MOLLUSCS OF BRITISH COLUMBIA

Class Scaphopoda (Tusk Shells)

by

James A. Cosgrove

 

The Class Scaphopoda (scapho = shovel, poda = foot) have a shape similar to that of a modern elephant tusk, thus their common name of “tusk shells”.  There the similarity ends, however, as scaphopods are small (4 mm – 15 cm) and the hollow shell is open at both ends.

Scaphopods live in the oceans from very shallow water to depths of over 4,500 meters.

Approximately 1,200 species are currently described with about half that number being extinct and half still living.  Scaphopods have a very similar habitat and lifestyle to that of the aplacophorans and the monoplacophorans in that they burrow into the mud or sand and will consume the organic materials found in the substrate.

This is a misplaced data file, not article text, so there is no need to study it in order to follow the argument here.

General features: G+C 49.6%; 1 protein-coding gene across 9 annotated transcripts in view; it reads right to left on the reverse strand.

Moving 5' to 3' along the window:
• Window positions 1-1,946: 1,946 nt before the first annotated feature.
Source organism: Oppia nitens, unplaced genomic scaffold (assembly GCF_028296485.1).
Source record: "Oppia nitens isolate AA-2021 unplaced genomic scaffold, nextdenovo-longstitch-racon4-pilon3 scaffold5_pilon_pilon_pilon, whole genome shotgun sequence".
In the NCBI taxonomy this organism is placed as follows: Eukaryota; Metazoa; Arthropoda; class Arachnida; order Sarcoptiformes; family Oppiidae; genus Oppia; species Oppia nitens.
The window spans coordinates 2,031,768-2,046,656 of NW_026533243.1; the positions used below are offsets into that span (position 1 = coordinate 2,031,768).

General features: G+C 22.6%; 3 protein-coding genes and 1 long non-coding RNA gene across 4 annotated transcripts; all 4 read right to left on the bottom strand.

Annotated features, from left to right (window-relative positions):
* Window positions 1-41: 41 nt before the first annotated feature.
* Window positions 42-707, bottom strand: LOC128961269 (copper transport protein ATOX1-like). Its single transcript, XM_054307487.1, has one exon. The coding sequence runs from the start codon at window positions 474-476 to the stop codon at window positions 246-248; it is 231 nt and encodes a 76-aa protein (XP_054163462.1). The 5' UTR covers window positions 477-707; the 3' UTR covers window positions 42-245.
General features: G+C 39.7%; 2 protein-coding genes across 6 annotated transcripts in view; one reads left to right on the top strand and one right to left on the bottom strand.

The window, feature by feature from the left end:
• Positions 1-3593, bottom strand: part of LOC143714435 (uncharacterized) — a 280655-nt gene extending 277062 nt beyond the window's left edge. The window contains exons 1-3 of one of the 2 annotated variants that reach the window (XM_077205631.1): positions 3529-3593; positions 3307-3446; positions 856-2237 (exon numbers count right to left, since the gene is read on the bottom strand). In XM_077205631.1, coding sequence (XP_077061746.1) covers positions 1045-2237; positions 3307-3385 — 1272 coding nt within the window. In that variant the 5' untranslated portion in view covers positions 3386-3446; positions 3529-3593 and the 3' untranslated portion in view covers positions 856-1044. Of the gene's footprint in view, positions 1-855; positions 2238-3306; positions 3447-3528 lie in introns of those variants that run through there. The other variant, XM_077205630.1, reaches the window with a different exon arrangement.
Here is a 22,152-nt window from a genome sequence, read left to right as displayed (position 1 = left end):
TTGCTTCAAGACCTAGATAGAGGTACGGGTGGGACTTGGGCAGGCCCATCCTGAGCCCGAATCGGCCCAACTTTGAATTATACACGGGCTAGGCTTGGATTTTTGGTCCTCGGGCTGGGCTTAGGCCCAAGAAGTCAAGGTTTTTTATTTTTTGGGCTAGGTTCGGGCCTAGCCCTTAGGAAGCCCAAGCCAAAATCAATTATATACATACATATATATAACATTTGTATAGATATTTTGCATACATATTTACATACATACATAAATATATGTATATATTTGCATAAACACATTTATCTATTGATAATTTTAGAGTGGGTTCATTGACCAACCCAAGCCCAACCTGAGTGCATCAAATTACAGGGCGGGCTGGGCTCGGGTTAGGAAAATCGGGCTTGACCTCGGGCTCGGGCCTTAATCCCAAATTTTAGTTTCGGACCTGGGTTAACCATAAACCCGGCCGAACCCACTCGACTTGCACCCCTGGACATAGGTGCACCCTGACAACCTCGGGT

Scaphopods resemble other molluscs in having a muscular foot, a mantle that produces the shell and a radula for feeding.

Scaphopod shells have long been valued as money by a number of First Nations groups.  Strings of scaphopod shells sewn to hides were used as currency to pay for goods and services.  Scaphopod shells are still highly prized by shell collectors.

 

Please cite these pages as:

Author, date, page title. In:   Klinkenberg, Brian. (Editor) 2017. E-Fauna BC: Electronic Atlas of the Fauna of British Columbia [www.efauna.bc.ca]. Lab for Advanced Spatial Analysis, Department of Geography, University of British Columbia, Vancouver. [Date Accessed]

© Copyright 2017 E-Fauna BC.